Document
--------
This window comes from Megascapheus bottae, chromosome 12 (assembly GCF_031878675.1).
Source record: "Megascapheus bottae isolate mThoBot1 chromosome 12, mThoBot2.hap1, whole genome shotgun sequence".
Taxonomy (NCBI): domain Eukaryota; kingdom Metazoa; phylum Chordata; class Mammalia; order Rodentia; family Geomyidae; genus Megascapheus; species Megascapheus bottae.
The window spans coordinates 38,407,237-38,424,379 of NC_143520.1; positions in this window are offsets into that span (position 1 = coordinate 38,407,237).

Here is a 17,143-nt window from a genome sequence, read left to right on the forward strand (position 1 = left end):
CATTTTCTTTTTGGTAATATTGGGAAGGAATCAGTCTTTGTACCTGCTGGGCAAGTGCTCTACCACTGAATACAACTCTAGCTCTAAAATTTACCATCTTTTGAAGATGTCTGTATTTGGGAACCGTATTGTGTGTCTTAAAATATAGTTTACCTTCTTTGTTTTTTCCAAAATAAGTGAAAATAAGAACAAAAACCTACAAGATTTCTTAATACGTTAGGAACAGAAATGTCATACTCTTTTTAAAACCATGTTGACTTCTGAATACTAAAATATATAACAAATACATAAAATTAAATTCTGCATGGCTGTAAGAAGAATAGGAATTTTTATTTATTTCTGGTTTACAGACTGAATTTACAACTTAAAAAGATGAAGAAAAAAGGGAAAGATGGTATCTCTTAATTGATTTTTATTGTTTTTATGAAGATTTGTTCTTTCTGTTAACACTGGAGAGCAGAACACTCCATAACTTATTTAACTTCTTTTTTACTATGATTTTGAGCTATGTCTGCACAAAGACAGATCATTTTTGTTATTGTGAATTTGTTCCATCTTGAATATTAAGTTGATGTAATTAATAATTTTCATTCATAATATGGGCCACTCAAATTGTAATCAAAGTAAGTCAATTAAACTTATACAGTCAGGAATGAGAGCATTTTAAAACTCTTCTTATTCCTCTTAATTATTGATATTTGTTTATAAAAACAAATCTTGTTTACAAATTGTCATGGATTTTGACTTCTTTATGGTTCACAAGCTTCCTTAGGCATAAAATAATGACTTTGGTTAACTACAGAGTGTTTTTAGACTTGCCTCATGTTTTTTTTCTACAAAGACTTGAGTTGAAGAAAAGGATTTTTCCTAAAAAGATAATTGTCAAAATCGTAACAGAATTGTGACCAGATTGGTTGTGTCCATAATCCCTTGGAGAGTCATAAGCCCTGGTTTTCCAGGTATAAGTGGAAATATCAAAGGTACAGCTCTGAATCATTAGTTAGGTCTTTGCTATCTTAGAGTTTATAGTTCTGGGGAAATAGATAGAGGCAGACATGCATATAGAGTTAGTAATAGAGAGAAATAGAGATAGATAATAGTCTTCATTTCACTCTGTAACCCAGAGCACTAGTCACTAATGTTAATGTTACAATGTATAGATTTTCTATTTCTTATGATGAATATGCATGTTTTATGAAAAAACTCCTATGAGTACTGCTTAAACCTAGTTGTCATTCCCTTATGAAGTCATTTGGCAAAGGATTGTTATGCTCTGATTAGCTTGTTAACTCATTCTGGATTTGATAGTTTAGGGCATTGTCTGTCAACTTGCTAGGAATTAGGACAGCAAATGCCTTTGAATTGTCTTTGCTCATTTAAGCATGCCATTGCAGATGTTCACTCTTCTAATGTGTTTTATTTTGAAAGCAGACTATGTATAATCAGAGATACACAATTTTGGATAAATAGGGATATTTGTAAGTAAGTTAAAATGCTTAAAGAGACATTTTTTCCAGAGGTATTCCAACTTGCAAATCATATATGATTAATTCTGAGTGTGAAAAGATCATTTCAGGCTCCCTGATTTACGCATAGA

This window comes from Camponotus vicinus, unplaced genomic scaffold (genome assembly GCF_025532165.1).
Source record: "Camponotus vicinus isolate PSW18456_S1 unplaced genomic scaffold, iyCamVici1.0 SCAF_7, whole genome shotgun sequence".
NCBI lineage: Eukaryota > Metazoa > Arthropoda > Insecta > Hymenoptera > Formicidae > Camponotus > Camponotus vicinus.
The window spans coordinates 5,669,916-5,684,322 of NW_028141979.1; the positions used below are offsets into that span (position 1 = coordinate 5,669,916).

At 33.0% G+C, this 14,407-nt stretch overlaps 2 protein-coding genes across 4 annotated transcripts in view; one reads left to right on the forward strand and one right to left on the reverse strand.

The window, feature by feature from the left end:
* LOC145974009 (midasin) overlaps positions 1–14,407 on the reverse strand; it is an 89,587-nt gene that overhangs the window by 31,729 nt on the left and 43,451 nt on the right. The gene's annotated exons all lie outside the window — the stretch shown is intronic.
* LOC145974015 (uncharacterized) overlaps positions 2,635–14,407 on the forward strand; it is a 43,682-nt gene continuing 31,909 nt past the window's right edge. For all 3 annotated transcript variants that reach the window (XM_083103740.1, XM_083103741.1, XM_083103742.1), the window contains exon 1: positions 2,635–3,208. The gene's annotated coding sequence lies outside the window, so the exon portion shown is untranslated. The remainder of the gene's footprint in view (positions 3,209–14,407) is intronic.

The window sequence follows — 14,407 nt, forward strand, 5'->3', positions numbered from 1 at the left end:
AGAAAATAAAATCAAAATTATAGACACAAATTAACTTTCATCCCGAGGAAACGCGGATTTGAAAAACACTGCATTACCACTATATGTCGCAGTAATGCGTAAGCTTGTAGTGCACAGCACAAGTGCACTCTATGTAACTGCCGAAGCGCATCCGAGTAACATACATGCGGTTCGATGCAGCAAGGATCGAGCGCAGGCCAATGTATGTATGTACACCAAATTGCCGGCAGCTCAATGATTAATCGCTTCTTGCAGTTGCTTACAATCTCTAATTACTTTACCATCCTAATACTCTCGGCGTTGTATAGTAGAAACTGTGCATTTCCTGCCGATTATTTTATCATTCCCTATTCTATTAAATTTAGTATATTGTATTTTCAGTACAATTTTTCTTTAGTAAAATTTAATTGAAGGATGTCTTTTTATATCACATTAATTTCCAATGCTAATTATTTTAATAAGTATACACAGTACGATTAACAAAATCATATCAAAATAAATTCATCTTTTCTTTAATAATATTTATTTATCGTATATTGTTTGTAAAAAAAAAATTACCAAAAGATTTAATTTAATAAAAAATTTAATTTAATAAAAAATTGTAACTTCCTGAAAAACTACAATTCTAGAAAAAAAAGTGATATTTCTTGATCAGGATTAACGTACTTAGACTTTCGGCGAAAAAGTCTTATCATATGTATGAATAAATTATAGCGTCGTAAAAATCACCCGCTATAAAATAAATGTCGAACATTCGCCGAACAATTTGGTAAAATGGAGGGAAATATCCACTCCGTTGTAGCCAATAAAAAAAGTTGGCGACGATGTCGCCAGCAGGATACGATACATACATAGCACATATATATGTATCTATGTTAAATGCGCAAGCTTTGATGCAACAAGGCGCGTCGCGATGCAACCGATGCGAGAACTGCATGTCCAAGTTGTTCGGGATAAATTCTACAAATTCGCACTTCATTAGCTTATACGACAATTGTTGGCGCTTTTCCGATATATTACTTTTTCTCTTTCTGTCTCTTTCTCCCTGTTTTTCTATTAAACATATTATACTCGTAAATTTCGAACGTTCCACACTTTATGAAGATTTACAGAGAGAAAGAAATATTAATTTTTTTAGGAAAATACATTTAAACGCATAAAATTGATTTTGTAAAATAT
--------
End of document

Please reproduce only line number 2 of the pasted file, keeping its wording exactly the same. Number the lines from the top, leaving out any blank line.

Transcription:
Source record: "Megascapheus bottae isolate mThoBot1 chromosome 12, mThoBot2.hap1, whole genome shotgun sequence".